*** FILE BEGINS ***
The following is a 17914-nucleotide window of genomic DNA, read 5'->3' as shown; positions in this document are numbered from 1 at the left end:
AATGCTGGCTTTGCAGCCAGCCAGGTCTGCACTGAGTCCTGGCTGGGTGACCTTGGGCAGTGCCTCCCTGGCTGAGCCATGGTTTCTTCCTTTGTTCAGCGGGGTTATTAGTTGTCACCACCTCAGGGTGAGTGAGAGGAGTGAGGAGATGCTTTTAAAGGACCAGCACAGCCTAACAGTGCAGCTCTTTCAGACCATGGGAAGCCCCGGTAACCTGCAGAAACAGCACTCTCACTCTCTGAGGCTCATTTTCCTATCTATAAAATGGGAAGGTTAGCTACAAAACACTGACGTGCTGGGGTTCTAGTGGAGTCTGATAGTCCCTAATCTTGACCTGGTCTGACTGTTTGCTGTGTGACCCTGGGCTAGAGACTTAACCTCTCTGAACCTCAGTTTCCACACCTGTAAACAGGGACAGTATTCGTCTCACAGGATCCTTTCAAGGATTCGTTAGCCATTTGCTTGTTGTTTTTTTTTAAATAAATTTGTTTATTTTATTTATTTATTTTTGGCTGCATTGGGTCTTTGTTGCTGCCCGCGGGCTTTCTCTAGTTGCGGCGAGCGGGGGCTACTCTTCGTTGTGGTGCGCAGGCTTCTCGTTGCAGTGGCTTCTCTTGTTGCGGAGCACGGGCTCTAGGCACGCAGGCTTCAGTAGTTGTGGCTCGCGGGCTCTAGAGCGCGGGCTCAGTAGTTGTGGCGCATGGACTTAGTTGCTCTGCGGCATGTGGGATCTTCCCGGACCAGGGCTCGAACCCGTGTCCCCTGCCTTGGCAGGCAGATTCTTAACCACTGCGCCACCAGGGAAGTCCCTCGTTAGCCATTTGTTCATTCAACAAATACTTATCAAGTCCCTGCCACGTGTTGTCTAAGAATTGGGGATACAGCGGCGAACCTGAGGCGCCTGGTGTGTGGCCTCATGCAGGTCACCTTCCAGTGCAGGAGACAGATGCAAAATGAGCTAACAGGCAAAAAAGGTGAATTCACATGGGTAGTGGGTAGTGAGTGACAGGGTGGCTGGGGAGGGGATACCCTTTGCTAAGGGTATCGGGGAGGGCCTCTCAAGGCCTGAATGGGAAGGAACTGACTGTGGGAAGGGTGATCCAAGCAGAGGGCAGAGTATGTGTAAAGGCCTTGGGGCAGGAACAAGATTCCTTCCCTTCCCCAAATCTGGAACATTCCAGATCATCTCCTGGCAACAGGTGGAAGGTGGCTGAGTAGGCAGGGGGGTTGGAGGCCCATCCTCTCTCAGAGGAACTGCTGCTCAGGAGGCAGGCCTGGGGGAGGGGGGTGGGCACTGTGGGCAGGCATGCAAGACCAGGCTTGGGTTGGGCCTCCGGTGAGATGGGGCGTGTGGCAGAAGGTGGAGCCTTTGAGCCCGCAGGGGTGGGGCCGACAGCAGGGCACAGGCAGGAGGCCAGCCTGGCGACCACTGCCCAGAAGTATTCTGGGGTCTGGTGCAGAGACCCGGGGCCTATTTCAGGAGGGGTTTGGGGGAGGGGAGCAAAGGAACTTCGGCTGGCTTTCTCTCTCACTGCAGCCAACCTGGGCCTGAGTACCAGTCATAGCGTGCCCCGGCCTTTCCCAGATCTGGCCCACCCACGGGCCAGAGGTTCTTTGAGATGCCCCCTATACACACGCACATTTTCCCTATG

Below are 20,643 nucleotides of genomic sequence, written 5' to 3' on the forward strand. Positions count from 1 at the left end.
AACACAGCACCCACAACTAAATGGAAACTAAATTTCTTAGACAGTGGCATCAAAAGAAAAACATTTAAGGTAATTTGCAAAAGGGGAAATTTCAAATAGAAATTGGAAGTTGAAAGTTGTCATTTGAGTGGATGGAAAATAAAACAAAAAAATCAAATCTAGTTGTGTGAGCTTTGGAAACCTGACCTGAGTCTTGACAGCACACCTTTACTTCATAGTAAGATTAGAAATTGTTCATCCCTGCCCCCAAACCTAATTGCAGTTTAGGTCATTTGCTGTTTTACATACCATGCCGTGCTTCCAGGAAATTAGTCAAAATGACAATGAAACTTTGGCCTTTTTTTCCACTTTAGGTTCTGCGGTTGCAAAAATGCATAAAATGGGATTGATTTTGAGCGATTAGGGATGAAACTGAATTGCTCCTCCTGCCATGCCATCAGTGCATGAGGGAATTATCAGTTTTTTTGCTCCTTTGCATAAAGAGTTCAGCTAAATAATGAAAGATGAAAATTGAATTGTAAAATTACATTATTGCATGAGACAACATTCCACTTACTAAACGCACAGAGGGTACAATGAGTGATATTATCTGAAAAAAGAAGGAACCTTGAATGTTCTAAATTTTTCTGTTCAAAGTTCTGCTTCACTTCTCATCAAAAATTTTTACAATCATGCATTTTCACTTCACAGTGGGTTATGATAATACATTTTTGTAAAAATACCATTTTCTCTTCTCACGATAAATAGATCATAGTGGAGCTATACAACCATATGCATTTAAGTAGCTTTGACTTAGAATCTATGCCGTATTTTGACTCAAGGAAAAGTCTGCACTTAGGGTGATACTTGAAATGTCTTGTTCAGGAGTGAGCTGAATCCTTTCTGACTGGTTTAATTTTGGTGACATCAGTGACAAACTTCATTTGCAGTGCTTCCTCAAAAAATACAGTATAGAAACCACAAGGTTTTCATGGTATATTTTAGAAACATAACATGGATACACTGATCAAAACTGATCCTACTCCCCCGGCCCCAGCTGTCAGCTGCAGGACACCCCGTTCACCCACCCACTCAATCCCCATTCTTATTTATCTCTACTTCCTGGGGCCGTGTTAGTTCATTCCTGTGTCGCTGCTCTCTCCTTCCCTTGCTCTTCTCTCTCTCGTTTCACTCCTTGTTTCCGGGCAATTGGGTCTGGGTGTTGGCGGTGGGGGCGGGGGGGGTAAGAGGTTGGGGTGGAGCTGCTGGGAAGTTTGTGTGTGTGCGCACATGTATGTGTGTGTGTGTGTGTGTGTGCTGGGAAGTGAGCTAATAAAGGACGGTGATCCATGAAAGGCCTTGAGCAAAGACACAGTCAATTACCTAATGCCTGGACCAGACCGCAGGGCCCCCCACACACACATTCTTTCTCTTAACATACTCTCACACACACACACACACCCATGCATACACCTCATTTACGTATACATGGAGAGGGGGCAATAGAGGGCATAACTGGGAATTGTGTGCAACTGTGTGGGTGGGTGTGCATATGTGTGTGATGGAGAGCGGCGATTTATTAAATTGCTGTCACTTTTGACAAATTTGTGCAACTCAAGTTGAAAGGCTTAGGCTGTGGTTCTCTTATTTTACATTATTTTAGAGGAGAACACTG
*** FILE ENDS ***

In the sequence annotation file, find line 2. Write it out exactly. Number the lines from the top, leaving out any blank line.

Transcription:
AATGCTGGCTTTGCAGCCAGCCAGGTCTGCACTGAGTCCTGGCTGGGTGACCTTGGGCAGTGCCTCCCTGGCTGAGCCATGGTTTCTTCCTTTGTTCAGCGGGGTTATTAGTTGTCACCACCTCAGGGTGAGTGAGAGGAGTGAGGAGATGCTTTTAAAGGACCAGCACAGCCTAACAGTGCAGCTCTTTCAGACCATGGGAAGCCCCGGTAACCTGCAGAAACAGCACTCTCACTCTCTGAGGCTCATTTTCCTATCTATAAAATGGGAAGGTTAGCTACAAAACACTGACGTGCTGGGGTTCTAGTGGAGTCTGATAGTCCCTAATCTTGACCTGGTCTGACTGTTTGCTGTGTGACCCTGGGCTAGAGACTTAACCTCTCTGAACCTCAGTTTCCACACCTGTAAACAGGGACAGTATTCGTCTCACAGGATCCTTTCAAGGATTCGTTAGCCATTTGCTTGTTGTTTTTTTTTAAATAAATTTGTTTATTTTATTTATTTATTTTTGGCTGCATTGGGTCTTTGTTGCTGCCCGCGGGCTTTCTCTAGTTGCGGCGAGCGGGGGCTACTCTTCGTTGTGGTGCGCAGGCTTCTCGTTGCAGTGGCTTCTCTTGTTGCGGAGCACGGGCTCTAGGCACGCAGGCTTCAGTAGTTGTGGCTCGCGGGCTCTAGAGCGCGGGCTCAGTAGTTGTGGCGCATGGACTTAGTTGCTCTGCGGCATGTGGGATCTTCCCGGACCAGGGCTCGAACCCGTGTCCCCTGCCTTGGCAGGCAGATTCTTAACCACTGCGCCACCAGGGAAGTCCCTCGTTAGCCATTTGTTCATTCAACAAATACTTATCAAGTCCCTGCCACGTGTTGTCTAAGAATTGGGGATACAGCGGCGAACCTGAGGCGCCTGGTGTGTGGCCTCATGCAGGTCACCTTCCAGTGCAGGAGACAGATGCAAAATGAGCTAACAGGCAAAAAAGGTGAATTCACATGGGTAGTGGGTAGTGAGTGACAGGGTGGCTGGGGAGGGGATACCCTTTGCTAAGGGTATCGGGGAGGGCCTCTCAAGGCCTGAATGGGAAGGAACTGACTGTGGGAAGGGTGATCCAAGCAGAGGGCAGAGTATGTGTAAAGGCCTTGGGGCAGGAACAAGATTCCTTCCCTTCCCCAAATCTGGAACATTCCAGATCATCTCCTGGCAACAGGTGGAAGGTGGCTGAGTAGGCAGGGGGGTTGGAGGCCCATCCTCTCTCAGAGGAACTGCTGCTCAGGAGGCAGGCCTGGGGGAGGGGGGTGGGCACTGTGGGCAGGCATGCAAGACCAGGCTTGGGTTGGGCCTCCGGTGAGATGGGGCGTGTGGCAGAAGGTGGAGCCTTTGAGCCCGCAGGGGTGGGGCCGACAGCAGGGCACAGGCAGGAGGCCAGCCTGGCGACCACTGCCCAGAAGTATTCTGGGGTCTGGTGCAGAGACCCGGGGCCTATTTCAGGAGGGGTTTGGGGGAGGGGAGCAAAGGAACTTCGGCTGGCTTTCTCTCTCACTGCAGCCAACCTGGGCCTGAGTACCAGTCATAGCGTGCCCCGGCCTTTCCCAGATCTGGCCCACCCACGGGCCAGAGGTTCTTTGAGATGCCCCCTATACACACGCACATTTTCCCTATG